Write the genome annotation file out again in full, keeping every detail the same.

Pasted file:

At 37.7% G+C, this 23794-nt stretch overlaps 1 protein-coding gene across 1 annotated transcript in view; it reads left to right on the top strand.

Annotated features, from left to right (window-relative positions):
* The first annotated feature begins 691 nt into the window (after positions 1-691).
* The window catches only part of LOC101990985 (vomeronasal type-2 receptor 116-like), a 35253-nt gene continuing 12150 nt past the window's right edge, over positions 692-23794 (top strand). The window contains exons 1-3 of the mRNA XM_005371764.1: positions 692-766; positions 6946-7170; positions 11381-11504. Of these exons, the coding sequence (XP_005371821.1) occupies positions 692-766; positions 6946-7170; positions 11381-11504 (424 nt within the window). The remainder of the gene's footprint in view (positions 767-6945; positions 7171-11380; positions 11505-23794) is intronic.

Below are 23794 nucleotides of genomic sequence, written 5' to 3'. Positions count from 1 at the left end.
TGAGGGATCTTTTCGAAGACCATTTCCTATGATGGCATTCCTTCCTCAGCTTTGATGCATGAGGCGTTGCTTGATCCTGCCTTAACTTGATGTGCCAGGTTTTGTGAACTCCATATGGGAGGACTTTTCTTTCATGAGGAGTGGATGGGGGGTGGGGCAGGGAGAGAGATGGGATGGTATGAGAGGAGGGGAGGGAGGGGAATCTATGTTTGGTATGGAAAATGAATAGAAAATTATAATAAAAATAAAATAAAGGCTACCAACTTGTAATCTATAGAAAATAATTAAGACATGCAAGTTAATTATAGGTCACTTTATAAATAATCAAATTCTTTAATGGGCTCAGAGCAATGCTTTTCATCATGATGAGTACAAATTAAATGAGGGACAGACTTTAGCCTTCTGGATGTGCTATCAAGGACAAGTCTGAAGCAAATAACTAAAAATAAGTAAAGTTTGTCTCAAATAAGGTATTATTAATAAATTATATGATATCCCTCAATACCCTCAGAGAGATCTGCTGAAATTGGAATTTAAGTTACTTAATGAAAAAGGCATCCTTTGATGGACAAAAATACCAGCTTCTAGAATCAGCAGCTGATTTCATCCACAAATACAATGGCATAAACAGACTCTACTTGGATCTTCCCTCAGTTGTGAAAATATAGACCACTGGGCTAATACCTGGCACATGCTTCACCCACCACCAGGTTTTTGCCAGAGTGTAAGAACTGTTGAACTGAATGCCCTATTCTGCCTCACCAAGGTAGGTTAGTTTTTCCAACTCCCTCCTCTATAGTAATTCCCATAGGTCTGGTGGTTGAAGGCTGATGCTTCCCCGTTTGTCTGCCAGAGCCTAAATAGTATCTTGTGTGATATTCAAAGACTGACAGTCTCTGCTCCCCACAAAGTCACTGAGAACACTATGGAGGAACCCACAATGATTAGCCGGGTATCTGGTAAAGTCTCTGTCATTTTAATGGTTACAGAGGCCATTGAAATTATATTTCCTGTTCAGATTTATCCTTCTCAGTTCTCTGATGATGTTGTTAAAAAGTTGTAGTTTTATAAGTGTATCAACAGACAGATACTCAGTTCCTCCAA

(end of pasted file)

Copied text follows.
At 37.7% G+C, this 23794-nt stretch overlaps 1 protein-coding gene across 1 annotated transcript in view; it reads left to right on the top strand.

Annotated features, from left to right (window-relative positions):
* The first annotated feature begins 691 nt into the window (after positions 1-691).
* The window catches only part of LOC101990985 (vomeronasal type-2 receptor 116-like), a 35253-nt gene continuing 12150 nt past the window's right edge, over positions 692-23794 (top strand). The window contains exons 1-3 of the mRNA XM_005371764.1: positions 692-766; positions 6946-7170; positions 11381-11504. Of these exons, the coding sequence (XP_005371821.1) occupies positions 692-766; positions 6946-7170; positions 11381-11504 (424 nt within the window). The remainder of the gene's footprint in view (positions 767-6945; positions 7171-11380; positions 11505-23794) is intronic.

Below are 23794 nucleotides of genomic sequence, written 5' to 3'. Positions count from 1 at the left end.
TGAGGGATCTTTTCGAAGACCATTTCCTATGATGGCATTCCTTCCTCAGCTTTGATGCATGAGGCGTTGCTTGATCCTGCCTTAACTTGATGTGCCAGGTTTTGTGAACTCCATATGGGAGGACTTTTCTTTCATGAGGAGTGGATGGGGGGTGGGGCAGGGAGAGAGATGGGATGGTATGAGAGGAGGGGAGGGAGGGGAATCTATGTTTGGTATGGAAAATGAATAGAAAATTATAATAAAAATAAAATAAAGGCTACCAACTTGTAATCTATAGAAAATAATTAAGACATGCAAGTTAATTATAGGTCACTTTATAAATAATCAAATTCTTTAATGGGCTCAGAGCAATGCTTTTCATCATGATGAGTACAAATTAAATGAGGGACAGACTTTAGCCTTCTGGATGTGCTATCAAGGACAAGTCTGAAGCAAATAACTAAAAATAAGTAAAGTTTGTCTCAAATAAGGTATTATTAATAAATTATATGATATCCCTCAATACCCTCAGAGAGATCTGCTGAAATTGGAATTTAAGTTACTTAATGAAAAAGGCATCCTTTGATGGACAAAAATACCAGCTTCTAGAATCAGCAGCTGATTTCATCCACAAATACAATGGCATAAACAGACTCTACTTGGATCTTCCCTCAGTTGTGAAAATATAGACCACTGGGCTAATACCTGGCACATGCTTCACCCACCACCAGGTTTTTGCCAGAGTGTAAGAACTGTTGAACTGAATGCCCTATTCTGCCTCACCAAGGTAGGTTAGTTTTTCCAACTCCCTCCTCTATAGTAATTCCCATAGGTCTGGTGGTTGAAGGCTGATGCTTCCCCGTTTGTCTGCCAGAGCCTAAATAGTATCTTGTGTGATATTCAAAGACTGACAGTCTCTGCTCCCCACAAAGTCACTGAGAACACTATGGAGGAACCCACAATGATTAGCCGGGTATCTGGTAAAGTCTCTGTCATTTTAATGGTTACAGAGGCCATTGAAATTATATTTCCTGTTCAGATTTATCCTTCTCAGTTCTCTGATGATGTTGTTAAAAAGTTGTAGTTTTATAAGTGTATCAACAGACAGATACTCAGTTCCTCCAA